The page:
A GOOD WAY to describe John Wilcock is to say that he is a talented bohemian counter-culture journalist who once played a major role in the emergence of America's underground press. Born 1927 in Sheffield, England, he left school aged 16 to work on various newspapers in England, and on Toronto periodicals before moving to New York City. There in 1955 he became one of the five founders of the Village Voice in which he and co-founder Norman Mailer wrote weekly columns. Wilcock called his column "The Village Square", an intended pun. He and young Mailer were not quite friends, although Wilcock was at times annoyed, but always amused, by Mailer's monstrous ego.
-From the preface of Manhattan Memories, by Martin Gardner
Manhattan Memories is an important book. To understand why, you'll need to understand why its author John Wilcock is also important. That's no small order, because in a very remarkable way John has been responsible for everything interesting that has happened over the past fifty-five years. And not just here in the US but in a broad swathe of nations beyond our shores. Or at the very least for reporting all those remarkable events, while often deeply involved in what made them happen in the first place. And in some cases even making them happen himself.
Way back in 1956 he was on hand among the very founders of the Village Voice, which brought a bright, skeptical tone to American journalism. And he took his leave from them at exactly the right time--when they canned him for among other things having the temerity to mention the diabolical word "pot" in print and promote the writings of such troublemakers as Paul Krassner.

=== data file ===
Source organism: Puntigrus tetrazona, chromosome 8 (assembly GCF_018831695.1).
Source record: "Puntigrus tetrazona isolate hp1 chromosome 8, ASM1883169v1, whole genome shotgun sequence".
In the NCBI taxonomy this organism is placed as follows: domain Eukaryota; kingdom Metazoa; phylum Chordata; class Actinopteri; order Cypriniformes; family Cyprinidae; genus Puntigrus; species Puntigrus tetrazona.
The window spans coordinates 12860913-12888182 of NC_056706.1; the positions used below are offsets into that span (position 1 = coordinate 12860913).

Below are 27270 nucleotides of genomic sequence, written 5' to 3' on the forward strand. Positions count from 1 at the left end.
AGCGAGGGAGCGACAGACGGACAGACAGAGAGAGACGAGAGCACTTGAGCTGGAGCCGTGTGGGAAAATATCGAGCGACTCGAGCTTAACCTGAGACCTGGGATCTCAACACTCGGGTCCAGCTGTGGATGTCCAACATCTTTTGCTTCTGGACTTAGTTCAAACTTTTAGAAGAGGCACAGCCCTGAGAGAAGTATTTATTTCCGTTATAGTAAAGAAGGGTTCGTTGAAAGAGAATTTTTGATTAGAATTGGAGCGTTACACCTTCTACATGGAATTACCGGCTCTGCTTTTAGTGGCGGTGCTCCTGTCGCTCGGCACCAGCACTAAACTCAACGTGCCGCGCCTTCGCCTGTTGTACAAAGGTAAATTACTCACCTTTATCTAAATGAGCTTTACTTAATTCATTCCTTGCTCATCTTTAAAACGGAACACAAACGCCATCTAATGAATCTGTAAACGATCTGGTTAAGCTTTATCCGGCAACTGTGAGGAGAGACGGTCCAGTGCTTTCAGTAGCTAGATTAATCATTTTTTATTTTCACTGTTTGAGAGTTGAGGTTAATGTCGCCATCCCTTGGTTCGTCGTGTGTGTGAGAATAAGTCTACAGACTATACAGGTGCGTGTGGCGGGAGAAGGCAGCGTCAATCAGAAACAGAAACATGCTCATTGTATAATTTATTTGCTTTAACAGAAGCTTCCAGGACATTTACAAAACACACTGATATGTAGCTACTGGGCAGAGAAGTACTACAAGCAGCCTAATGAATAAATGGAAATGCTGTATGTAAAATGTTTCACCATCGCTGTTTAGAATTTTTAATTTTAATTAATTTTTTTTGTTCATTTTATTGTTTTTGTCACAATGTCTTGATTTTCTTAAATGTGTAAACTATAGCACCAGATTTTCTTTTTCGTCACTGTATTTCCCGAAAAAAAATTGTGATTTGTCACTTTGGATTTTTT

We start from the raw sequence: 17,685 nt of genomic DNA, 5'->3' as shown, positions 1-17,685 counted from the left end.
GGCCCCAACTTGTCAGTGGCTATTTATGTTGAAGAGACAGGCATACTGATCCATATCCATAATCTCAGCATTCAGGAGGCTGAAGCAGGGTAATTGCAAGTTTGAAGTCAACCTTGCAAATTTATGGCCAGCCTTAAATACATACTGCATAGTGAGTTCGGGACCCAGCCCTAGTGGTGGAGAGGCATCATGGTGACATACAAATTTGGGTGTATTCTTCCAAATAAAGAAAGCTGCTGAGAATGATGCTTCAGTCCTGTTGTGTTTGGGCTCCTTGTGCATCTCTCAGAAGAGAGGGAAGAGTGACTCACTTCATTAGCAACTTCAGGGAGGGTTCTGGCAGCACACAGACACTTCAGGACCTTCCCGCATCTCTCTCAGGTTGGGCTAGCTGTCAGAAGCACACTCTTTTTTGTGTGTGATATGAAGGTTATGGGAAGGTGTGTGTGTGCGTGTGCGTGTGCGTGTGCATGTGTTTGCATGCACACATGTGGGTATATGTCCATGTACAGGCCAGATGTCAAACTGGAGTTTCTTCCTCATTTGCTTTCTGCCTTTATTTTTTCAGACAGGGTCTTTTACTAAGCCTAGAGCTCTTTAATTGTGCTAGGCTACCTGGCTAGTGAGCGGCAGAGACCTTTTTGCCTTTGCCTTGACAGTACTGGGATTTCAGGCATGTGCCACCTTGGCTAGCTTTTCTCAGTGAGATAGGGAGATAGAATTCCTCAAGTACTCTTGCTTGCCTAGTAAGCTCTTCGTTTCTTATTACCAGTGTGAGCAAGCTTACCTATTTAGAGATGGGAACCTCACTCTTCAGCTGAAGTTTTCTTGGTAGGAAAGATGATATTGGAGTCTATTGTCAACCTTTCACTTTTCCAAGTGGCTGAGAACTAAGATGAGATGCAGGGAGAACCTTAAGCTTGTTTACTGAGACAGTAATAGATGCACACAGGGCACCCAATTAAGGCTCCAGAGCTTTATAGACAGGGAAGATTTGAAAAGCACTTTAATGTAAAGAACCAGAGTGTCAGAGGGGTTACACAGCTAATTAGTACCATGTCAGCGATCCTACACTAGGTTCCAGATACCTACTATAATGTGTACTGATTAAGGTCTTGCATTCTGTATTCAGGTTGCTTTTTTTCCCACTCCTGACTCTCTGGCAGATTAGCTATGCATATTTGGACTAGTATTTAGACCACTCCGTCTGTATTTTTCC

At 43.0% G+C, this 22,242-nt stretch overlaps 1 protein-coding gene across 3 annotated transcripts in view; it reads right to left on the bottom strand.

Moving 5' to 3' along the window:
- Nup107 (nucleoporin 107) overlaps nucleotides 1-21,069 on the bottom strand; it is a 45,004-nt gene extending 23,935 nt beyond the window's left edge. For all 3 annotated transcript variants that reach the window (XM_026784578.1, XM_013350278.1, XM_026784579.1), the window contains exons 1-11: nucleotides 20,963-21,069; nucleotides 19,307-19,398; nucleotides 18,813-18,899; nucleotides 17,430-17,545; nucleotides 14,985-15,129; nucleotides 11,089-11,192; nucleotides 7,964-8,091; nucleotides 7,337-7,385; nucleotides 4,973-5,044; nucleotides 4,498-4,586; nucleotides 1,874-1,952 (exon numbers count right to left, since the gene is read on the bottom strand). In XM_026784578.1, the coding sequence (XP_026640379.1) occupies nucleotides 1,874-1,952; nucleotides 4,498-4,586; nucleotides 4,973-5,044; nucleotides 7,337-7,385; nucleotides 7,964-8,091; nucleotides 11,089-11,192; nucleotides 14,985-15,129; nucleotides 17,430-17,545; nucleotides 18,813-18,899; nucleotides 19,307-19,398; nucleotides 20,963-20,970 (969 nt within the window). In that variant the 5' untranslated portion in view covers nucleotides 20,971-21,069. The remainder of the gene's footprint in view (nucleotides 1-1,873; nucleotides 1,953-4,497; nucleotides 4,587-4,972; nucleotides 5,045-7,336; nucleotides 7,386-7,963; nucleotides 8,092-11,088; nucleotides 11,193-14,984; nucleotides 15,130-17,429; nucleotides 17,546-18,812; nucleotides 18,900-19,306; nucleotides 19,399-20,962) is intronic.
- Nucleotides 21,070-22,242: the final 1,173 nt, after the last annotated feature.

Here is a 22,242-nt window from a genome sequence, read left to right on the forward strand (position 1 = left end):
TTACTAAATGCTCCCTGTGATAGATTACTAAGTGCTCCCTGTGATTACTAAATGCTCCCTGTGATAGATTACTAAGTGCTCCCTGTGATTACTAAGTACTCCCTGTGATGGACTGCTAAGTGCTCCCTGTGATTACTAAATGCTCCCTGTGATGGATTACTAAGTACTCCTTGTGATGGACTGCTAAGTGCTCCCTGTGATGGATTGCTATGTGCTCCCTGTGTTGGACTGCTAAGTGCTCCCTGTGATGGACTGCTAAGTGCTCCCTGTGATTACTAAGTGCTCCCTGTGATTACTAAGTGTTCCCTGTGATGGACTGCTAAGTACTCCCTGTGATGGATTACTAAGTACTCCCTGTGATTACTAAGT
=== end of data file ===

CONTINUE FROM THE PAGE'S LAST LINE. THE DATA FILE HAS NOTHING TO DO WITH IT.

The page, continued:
Wilcock then moved quickly forward to becoming one of the co-founders of the East Village Other, a paper which truly transformed journalism in the US and beyond. Here he would soon once again spark conflict by championing the work of Andy Warhol, an artist then as controversial for his sex life as for his art. Seemingly unfazed, John moved quickly forward again, following his deskbound career as a NYTimes editor by authoring the earliest Five Dollars a Day-a-Day travel books anout Greece, Japan, Mexico and India.
He took advantage of his journeys to write for underground newspapers in London, Los Angeles, and Tokyo. This naturally led to his own mythic paper Other Scenes, which he would concoct from whatever city he was visiting at the time.Read more ›